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Posted by: atowhee | September 2, 2018

A GRASP OF TEALITY

September 2, 2018

Another in a series of mild, pleasant days.  No wind, no smoke, no excessive solar heat, dry air.  Summer is in retreat.  Many of the less hardy plants or those with shallow roots are dried, or drying.  Leaves are beginning to fall from ash and cottonwood.

Berries are abundant.  Nora the dog and I relish the late season blackberries. Now many of those in sunnier spots are fermenting, adding a zing to the tang. If you see a tipsy waxwing or robin in coming weeks, do not judge them harshly.  The flavors of the season can be intoxicating indeed. Also ripened now are haws, snowberries, chokecherries (Yesterday I saw quail eating those that had fallen to the ground.  Wonder if the quail ever go up into the tree for the chokecherries?), teasel seeds, seed heads of grasses, ash seeds.

NICE TO SEE YOU

There were three Cinnamon Teal amongst the shovelers and mallards today.  The only previous time I’d seen this species at this location was a single bird on May 25, 2016. Two other birders have reported Cinnamon Teal here–once in August and another sighting in May.  Teal on left, shoveler on right.  I’d recognize that nose anywhere…ct shovMomma Mallard and her half-sized young:mall-famly

SMALL PUDDLE, BIRD BIRDS

Irrigation in one pasture next to the sewer ponds creates a narrow slough about thirty feet long and a few inches deep in the middle of field.  There gathered all the nearby geese and three shorebirds: Killdeer plus two Western Sandpipers.goose troopGOOSE TROOP2WESA-GEESEWESA-GEESE2
There were two Spotted Sandpipers and in their solitary fashion, they worked the opposite sides of one of the ponds.spsa linespsa line2Swallows were in the air over field and pond and creekside trees:flutterKeeping posted, male kestrel:kstrl

 OAKS

The oaks stand solid, stolid, stalwart.  Their leaves the dark leather of summer, stubborn to the last days of winter in some cases.  Oaks have always meant true forest to me. oak skyAs a child I lived where oaks were the most common wild tree.  Scorned as “scrub” but used for fence posts and fire wood, larger trees cut down for rough lumber to build sheds or chicken coops.  Used green, the oak boards would dry and twist and arc, refusing the straight lines of mere lumber.  Having lived near western wine regions I now understand the crucial relationship between oaks and some of the world’s most appreciated and prized vintages.  Wherever I have traveled I have been pleased and thrilled to meet the local oaks.  There are the large rounded live oaks of the U. S. Gulf Coast.  In Spain, Italy and Morocco were the farmed cork oaks, sometimes showing the vertical scars of recent cork harvesting.  Again, that connection to wine.  In Italy’s highlands there are Holm oaks.  In both southern France and Italy, let’s us praise the truffle oaks.  Before California’s redwoods and Monterey cypress were imported some of the largest trees in England were oaks.  There are still boats, bridges and the thousand-year old Westminster Hall made of English oak…all have lasted centuries.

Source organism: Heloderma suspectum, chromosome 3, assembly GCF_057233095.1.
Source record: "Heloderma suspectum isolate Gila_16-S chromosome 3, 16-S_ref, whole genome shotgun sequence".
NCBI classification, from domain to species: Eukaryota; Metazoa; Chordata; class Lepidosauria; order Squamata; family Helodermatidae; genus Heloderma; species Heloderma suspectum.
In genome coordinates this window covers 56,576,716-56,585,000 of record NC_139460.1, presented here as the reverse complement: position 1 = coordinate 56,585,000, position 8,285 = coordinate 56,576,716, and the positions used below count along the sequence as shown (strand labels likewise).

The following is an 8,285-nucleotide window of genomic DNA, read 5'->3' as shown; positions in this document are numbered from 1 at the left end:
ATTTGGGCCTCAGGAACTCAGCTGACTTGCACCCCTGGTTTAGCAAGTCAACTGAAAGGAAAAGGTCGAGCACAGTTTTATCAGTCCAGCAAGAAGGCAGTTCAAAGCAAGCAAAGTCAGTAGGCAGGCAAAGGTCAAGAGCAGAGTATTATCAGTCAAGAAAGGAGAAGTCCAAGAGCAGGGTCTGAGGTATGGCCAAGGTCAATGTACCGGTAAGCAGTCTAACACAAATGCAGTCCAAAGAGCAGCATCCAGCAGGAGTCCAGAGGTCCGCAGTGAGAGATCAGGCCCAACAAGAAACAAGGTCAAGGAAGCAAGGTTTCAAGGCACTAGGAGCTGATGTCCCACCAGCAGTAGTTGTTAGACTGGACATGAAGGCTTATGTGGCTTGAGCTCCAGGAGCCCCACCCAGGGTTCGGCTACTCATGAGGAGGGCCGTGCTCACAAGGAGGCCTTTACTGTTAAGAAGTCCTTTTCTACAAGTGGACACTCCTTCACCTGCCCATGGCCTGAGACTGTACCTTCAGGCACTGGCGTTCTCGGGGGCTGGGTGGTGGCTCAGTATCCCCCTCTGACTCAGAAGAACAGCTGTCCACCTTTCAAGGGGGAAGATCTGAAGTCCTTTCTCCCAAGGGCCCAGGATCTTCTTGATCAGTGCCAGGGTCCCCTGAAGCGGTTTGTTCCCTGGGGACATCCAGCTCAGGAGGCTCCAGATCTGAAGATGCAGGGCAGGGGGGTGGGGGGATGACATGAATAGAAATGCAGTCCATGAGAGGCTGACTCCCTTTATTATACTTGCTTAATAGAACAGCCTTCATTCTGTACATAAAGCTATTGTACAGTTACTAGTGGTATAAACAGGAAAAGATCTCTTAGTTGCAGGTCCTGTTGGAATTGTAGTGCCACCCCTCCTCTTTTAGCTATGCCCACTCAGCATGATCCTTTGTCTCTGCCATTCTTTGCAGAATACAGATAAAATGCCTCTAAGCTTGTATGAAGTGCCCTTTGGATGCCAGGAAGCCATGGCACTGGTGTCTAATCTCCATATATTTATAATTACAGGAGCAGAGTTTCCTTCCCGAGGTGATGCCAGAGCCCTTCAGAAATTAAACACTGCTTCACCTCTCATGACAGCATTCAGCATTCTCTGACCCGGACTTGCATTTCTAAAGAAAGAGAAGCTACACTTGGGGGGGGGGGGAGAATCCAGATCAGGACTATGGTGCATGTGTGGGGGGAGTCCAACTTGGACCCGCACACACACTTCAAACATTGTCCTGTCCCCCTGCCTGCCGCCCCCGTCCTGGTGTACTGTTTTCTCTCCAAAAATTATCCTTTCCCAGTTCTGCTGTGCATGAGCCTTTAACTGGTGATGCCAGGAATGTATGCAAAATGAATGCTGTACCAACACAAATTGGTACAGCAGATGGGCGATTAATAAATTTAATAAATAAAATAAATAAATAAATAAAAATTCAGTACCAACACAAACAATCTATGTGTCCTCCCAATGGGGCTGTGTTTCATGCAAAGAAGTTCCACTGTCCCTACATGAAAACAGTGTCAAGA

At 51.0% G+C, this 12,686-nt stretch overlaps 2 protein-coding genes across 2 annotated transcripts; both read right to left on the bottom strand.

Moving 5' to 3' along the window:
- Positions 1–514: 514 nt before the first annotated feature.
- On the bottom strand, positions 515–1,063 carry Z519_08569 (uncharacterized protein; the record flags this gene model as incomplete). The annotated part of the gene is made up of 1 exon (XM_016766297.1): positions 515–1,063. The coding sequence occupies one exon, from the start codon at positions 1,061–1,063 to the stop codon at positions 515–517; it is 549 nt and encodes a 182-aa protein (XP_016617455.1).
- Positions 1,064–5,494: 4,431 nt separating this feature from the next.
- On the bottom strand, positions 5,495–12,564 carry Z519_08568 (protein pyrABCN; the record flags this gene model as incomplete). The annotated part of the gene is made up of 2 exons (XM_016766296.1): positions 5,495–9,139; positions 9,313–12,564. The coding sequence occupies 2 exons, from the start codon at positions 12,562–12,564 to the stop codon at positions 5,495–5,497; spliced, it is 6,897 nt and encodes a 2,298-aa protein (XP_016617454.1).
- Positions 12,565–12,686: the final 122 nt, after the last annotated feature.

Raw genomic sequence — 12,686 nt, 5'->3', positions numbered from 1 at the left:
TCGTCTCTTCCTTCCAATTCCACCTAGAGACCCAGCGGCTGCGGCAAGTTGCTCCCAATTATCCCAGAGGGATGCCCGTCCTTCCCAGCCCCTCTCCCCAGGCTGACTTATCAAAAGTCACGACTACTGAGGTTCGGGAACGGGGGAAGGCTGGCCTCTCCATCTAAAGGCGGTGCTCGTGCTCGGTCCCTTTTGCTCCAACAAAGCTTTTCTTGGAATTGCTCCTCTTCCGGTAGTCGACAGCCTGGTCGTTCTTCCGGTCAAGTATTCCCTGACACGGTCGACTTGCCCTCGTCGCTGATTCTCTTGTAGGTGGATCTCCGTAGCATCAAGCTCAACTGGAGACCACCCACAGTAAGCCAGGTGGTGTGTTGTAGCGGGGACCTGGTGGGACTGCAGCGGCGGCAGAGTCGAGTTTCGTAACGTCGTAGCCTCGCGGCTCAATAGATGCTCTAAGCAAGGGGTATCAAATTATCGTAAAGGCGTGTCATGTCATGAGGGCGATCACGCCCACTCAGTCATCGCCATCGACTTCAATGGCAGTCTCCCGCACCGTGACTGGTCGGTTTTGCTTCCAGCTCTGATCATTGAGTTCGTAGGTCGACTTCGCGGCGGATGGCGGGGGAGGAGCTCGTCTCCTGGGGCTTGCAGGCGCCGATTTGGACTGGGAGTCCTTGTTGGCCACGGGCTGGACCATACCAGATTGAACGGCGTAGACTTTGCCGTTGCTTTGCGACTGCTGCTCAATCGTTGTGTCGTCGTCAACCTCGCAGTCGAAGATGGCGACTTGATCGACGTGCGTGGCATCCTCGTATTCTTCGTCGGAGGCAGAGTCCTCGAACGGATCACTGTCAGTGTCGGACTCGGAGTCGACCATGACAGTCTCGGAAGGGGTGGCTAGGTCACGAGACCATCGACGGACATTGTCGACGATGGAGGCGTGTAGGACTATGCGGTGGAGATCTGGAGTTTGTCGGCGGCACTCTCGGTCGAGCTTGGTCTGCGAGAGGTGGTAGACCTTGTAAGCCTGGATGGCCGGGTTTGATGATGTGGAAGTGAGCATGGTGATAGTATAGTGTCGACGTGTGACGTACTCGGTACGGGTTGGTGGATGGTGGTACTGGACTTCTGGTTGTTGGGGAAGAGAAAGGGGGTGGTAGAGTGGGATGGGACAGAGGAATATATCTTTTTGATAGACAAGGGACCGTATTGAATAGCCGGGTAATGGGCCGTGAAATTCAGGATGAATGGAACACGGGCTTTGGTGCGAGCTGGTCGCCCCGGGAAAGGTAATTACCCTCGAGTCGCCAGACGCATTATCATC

The English oak was decimated by ship-building until steel replaced it.  Now the oaks are protected in Britain.  The largest tree in circumference in Britain is the Majesty Oak, forty feet across.

I grew up in the Ozarks where numerous oak species dominated the woods along with hickory, ash and walnut.  There were white and black, pine and post, tan and blackjack.  The first home I remember was in town, before my parents moved us out to a small hobby farm.  The address of that town house was #1 Great Oaks. On the farm our house was framed and partially shaded by large oaks.  In the thunderstorms their branches would vibrate, leaves shimmy, sounding like stiff cardboard.

Thirsty earth…moon trying to pour water on the land…the plants that cover the creek;s surface, where the current is discernible only where the water must flow over stones in a narrow channel…otherwise the water sits still.

 

Yamhill Sewage Ponds (restricted access), Yamhill, Oregon, US
Sep 2, 2018. 21 species

Canada Goose (Branta canadensis)  39
Cinnamon Teal (Spatula cyanoptera)  3
Northern Shoveler (Spatula clypeata)  15
Mallard (Anas platyrhynchos)  40
Eurasian Collared-Dove (Streptopelia decaocto)  X
Mourning Dove (Zenaida macroura)  1
Killdeer (Charadrius vociferus)  1
Western Sandpiper (Calidris mauri)  2
Spotted Sandpiper (Actitis macularius)  2
Turkey Vulture (Cathartes aura)  2
Red-tailed Hawk (Buteo jamaicensis)  1
Northern Flicker (Red-shafted) (Colaptes auratus [cafer Group])  1
American Kestrel (Falco sparverius)  1
California Scrub-Jay (Aphelocoma californica)  4
Violet-green Swallow (Tachycineta thalassina)  15
Barn Swallow (American) (Hirundo rustica erythrogaster)  40
American Robin (Turdus migratorius)  6
American Goldfinch (Spinus tristis)  4
Savannah Sparrow (Passerculus sandwichensis)  2
Song Sparrow (Melospiza melodia)  1
Brewer’s Blackbird (Euphagus cyanocephalus)  8

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